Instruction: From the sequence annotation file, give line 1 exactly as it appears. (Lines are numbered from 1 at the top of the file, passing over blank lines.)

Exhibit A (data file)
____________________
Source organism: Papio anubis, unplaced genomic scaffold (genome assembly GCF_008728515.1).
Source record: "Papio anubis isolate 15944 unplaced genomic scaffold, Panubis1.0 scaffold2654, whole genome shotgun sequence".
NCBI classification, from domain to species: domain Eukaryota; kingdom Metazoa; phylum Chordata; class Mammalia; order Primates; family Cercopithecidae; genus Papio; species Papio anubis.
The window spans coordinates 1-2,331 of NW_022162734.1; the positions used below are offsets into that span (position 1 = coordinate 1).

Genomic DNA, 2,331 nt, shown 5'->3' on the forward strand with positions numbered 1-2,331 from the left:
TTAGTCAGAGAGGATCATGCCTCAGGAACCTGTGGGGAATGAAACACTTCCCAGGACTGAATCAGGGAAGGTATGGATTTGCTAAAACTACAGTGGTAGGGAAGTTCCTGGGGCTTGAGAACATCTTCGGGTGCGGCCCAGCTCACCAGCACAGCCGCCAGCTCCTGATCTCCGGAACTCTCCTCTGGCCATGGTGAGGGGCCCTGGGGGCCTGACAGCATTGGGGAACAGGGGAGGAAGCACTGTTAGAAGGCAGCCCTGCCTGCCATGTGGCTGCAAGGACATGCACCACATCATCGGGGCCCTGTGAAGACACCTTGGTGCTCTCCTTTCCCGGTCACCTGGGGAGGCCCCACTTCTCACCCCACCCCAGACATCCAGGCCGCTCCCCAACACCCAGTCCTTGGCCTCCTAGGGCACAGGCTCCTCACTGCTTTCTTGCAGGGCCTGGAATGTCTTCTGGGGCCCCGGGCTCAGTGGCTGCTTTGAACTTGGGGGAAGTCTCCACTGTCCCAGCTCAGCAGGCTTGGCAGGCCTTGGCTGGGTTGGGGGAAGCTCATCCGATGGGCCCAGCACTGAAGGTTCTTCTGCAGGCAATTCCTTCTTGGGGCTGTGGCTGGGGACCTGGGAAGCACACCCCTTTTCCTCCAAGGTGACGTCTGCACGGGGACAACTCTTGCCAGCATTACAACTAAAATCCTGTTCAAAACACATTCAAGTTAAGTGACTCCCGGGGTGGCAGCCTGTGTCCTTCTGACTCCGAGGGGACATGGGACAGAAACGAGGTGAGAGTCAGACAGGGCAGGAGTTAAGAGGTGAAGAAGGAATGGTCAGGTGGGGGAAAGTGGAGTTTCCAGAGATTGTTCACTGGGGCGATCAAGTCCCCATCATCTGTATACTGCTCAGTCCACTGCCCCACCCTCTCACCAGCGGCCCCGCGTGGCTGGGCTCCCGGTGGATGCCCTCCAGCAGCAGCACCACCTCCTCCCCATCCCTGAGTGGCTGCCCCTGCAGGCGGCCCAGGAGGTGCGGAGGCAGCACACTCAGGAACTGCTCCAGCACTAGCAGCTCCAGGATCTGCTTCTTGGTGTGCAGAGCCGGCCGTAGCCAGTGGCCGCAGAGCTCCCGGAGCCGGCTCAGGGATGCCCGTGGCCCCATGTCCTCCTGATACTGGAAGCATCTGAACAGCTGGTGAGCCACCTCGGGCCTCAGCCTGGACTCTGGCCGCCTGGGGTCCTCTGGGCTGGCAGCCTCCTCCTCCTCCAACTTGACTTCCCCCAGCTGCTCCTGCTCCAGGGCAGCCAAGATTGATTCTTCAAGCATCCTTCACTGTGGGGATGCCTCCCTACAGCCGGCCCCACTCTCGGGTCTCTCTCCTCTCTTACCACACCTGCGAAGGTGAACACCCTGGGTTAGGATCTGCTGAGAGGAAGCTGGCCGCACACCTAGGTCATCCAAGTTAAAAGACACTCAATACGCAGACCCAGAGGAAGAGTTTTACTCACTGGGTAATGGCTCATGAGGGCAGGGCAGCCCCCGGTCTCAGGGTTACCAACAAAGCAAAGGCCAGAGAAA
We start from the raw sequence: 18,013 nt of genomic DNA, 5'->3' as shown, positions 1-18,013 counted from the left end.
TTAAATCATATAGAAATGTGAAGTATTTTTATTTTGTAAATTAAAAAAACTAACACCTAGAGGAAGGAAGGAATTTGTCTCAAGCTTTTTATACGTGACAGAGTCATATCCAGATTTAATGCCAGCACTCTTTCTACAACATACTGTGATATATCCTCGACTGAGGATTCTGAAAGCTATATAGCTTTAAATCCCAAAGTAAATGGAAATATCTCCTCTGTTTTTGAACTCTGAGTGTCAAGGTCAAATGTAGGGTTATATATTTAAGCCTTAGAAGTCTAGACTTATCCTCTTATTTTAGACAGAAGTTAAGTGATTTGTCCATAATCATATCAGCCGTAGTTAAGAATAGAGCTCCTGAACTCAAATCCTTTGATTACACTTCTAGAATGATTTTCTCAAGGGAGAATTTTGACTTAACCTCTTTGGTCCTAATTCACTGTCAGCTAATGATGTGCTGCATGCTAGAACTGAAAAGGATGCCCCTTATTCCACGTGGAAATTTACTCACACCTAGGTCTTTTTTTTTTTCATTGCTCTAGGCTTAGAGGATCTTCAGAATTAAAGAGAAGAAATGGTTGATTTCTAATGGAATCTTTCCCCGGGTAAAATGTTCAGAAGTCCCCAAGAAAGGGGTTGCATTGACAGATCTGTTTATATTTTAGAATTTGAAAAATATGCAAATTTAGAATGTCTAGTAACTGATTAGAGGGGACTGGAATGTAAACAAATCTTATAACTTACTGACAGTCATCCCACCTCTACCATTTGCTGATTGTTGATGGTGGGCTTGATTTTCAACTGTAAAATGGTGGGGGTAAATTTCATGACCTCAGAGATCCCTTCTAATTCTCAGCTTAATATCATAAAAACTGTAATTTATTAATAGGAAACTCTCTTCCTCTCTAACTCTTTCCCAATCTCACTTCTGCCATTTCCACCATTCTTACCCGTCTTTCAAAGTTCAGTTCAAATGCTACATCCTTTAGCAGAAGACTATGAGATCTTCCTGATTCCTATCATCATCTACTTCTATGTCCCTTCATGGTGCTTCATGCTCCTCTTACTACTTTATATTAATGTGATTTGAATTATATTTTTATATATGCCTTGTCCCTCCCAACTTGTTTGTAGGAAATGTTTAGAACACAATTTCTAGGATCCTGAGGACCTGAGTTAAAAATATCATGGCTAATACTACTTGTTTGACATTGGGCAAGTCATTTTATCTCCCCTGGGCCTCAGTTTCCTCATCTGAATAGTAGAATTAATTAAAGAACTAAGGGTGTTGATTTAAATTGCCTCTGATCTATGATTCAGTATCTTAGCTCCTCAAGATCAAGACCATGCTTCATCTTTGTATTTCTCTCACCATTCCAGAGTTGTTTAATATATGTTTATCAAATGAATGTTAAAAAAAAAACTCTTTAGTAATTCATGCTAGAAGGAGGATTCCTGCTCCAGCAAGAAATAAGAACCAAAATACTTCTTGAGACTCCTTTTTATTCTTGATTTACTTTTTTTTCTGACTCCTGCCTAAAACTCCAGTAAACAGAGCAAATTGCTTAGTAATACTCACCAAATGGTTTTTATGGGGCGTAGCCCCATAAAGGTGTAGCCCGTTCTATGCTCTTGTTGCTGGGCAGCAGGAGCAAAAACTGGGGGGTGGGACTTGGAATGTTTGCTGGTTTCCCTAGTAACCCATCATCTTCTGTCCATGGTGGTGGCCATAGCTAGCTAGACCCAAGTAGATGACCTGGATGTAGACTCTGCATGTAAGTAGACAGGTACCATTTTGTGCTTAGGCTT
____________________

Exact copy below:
Source organism: Papio anubis, unplaced genomic scaffold (genome assembly GCF_008728515.1).